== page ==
Jerusalem — Like many other Israelis who experienced the 1990-‘91 Gulf War and the first and second Palestinian uprisings — all of which devastated tourism to Israel, and especially Jerusalem — I’m always a bit amazed when I see busload upon busload of tourists praying at the Kotel or walking the Via Dolorosa.
With a record 3.45 million visitors, 2010 was the best year ever for Israeli tourism, but it’s taken me, and other Israelis, a while to get used to the fact that outsiders finally consider our country a desirable destination.
In Israel, perhaps more than most other, less volatile places around the world, tourism has always been a barometer of security, or at least perceived security. When terrorists blow up buses, when Scud missiles and Hamas rockets rain down, it’s easy to understand why Israel hasn’t been on every potential tourist’s list of prized vacation spots.
In the early- to mid-2000s, when downtown Jerusalem felt like a war zone due to the second intifada, even we locals were afraid to venture out for a meal or to board a bus. It came as no surprise that numerous establishments, from restaurants and stores to bus companies and hotels were forced to shut down for lack of business. There were mass layoffs of tour guides and drivers, clerks and waiters as the service and retail sectors crumbled.
But once the intifada petered out, Israel felt like paradise to those of us who live here. Amazing weather, great food, the beach, culture and nightlife. When, we wondered, would the rest of the world catch on?
To be sure, there have been some terror attacks in Jerusalem and the West Bank during the past few years, and Hamas has continued to lob some rockets in the south and Hezbollah in the north. But by Israeli standards, 2010 was as normal as you can get.
Normal as in “chutz’ l’aretz” (abroad) normal. Normal as in New York, London or Paris. Far from perfect but with enough good things going for it that no one pays attention.
While much of the credit for the higher rate of tourism to Israel can be traced to the receding recession and the fact that many formerly strapped travelers again have some disposable income, I suspect Israel’s attraction is due to something deeper.
To me, the presence of so many tourists this past year also stems from the recognition that Israelis have created an amazing country that’s worth coming to see. For me, it’s a little disconcerting – even amusing – to see the world’s travel writers suddenly competing for the best superlatives to describe a country being maligned by leftists as an apartheid state for its policies on the West Bank.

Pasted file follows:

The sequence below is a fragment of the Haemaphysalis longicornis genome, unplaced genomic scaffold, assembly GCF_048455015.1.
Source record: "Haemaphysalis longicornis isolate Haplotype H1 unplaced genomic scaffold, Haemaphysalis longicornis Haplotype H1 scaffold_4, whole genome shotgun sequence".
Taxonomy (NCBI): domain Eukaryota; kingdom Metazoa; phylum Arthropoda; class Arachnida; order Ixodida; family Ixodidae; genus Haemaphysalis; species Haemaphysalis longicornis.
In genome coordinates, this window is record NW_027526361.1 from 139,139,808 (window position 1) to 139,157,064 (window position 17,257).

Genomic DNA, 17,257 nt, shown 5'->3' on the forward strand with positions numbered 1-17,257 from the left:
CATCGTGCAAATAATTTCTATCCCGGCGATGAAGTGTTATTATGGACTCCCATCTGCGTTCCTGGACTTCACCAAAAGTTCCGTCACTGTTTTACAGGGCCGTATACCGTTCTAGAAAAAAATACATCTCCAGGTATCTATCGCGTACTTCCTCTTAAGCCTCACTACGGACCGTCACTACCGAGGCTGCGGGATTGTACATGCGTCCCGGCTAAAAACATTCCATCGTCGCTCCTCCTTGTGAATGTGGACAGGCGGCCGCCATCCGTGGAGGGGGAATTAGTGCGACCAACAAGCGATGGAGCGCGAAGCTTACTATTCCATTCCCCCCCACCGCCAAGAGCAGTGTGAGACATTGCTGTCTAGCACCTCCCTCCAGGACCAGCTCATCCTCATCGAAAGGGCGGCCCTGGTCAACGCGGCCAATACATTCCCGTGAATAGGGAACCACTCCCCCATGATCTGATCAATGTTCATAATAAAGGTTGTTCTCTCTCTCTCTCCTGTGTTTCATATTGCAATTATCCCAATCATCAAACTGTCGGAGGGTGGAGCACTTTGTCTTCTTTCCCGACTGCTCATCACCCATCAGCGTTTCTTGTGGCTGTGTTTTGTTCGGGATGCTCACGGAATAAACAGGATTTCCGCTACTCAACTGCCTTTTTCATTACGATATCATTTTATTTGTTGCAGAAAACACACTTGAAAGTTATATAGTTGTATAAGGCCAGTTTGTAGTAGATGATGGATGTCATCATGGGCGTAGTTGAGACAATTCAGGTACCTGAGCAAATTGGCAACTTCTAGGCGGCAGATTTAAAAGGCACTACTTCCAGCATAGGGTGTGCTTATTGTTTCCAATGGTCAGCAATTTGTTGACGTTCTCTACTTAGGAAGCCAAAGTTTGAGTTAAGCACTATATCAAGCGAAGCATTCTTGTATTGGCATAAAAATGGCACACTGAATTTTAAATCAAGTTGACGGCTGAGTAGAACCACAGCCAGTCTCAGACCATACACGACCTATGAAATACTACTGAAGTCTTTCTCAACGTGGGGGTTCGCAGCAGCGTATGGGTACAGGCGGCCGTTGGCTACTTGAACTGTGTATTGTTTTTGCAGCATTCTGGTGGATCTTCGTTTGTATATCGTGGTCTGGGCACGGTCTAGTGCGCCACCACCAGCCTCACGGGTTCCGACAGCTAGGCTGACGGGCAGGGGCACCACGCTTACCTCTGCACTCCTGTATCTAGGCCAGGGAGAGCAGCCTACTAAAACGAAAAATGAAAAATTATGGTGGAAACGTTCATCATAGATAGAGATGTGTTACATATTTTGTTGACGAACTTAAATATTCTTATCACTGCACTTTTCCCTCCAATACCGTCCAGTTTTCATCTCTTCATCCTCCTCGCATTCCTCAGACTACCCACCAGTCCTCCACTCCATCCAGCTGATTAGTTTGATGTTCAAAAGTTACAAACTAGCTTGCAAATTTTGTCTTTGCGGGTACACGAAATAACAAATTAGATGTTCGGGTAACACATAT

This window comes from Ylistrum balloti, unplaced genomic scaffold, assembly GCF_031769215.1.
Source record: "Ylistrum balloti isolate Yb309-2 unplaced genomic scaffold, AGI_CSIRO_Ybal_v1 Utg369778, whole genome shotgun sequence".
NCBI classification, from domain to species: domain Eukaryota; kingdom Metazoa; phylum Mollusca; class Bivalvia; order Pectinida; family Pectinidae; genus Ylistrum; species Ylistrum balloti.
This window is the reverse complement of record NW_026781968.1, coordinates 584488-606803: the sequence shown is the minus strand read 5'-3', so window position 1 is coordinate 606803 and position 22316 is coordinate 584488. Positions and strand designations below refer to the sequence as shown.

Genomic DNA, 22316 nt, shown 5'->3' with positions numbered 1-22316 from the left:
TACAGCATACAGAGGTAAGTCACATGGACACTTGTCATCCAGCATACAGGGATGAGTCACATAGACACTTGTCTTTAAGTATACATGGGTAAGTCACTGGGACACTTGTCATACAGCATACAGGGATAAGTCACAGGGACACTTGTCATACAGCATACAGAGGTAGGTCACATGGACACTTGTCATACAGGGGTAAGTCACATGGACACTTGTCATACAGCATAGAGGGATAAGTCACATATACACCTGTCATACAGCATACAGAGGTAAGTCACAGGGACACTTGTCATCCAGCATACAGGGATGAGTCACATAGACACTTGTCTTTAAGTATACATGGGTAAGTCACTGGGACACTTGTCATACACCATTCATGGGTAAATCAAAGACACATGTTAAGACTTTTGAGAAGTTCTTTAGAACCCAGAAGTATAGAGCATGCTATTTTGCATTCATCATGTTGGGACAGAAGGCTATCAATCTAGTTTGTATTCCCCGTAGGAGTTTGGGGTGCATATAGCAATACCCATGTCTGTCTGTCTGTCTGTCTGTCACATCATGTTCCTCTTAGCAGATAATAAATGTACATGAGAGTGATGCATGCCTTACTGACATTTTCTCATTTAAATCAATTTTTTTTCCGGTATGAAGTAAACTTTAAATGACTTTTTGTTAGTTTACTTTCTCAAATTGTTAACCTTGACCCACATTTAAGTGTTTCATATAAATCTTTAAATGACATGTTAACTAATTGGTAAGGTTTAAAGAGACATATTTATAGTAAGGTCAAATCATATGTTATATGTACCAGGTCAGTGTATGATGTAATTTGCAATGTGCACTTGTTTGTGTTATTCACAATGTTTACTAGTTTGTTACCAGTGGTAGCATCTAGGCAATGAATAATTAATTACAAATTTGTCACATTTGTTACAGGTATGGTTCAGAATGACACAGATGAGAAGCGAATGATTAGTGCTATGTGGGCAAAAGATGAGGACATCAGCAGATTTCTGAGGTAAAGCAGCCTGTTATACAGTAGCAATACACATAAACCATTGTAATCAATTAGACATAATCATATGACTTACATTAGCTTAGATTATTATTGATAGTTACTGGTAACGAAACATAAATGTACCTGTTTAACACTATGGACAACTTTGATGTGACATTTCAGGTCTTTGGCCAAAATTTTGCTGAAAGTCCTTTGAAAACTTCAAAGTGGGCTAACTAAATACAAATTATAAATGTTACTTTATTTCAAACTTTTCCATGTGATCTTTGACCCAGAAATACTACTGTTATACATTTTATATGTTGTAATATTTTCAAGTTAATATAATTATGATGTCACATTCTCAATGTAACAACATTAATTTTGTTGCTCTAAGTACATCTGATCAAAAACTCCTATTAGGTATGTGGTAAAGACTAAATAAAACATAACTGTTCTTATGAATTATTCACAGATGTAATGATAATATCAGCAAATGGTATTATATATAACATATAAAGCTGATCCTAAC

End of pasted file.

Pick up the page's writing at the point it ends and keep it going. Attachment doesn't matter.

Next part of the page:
Suddenly, The New York Times is running articles on fashionable (!) Jerusalem and every media outlet from National Geographic to Lonely Planet is ranking Tel Aviv as one of the top cities in the world.
Mark Feldman, CEO of the Jerusalem travel agency Ziontours, says the world’s perception of Israel is finally catching up with reality.
“Israelis went back to restaurants a couple of years ago, went to parades and outdoor fairs. The tourists are now experiencing our sense of calm. Once foreigners arrive and see the abundance of people in outdoor locations, Feldman said, “they reinforce the calm that permeates Israeli society.”
That sense of calm and even joie de vivre is everywhere: in the parks, the beaches and outdoor cafés; at concerts and holiday marches. During the summer, the annual Hutsot Hayotzer arts and crafts show attracted hundreds of thousands of locals and foreigners to Jerusalem’s Sultan’s Pool next to the Old City walls. During the intifada years, the show was tiny and held in a more secure location.
This feeling of well-being is also starting to trickle down to the Palestinians, who in 2010 invested greatly in tourism to the West Bank, especially Bethlehem and Jericho, which boasts grand archaeological ruins and a tree mentioned in the New Testament.
“We’re still closed in by Israel’s massive wall, but at least the tourists are back again,” a Bethlehem shopkeeper told me during Christmas week. “Inshalla, it will continue.”
One sign that both tourism and domestic life have improved is the reopening of The Information Center, a private tourist information service that opened in mid-November right inside the Old City’s Jaffa Gate.
Located next door to the Tourism Ministry’s official information booth, the for-profit center sells discounted tickets to events throughout Jerusalem and beyond from a strikingly renovated space with 50 interactive video monitors.
Yoram Twito, the center’s co-owner, said he opened a similar center in 2000, a few months prior to the start of the second intifada.
“My contract was for two years, but tourism was dead in six months and we were forced to close,” Twito, a heavy-set man, recalled recently as a dozen chilled tourists asked questions and purchased tickets on a nasty December day.
A born entrepreneur and optimist, Twito decided that 2010 was the right time to reopen his tourism business.
“Now that things are prospering, that tourists are here in droves, there is a special vibe in the air. Like everyone, we’re praying for a quiet period without conflict, to build our business.”
Palestinians involved in tourism are feeling the same vibe, Twito said.
“When I talk to our Palestinian neighbors, they say they hope this situation will continue. Like us, they want to educate their children and feed their families.”
All I can say is, may the vibe continue.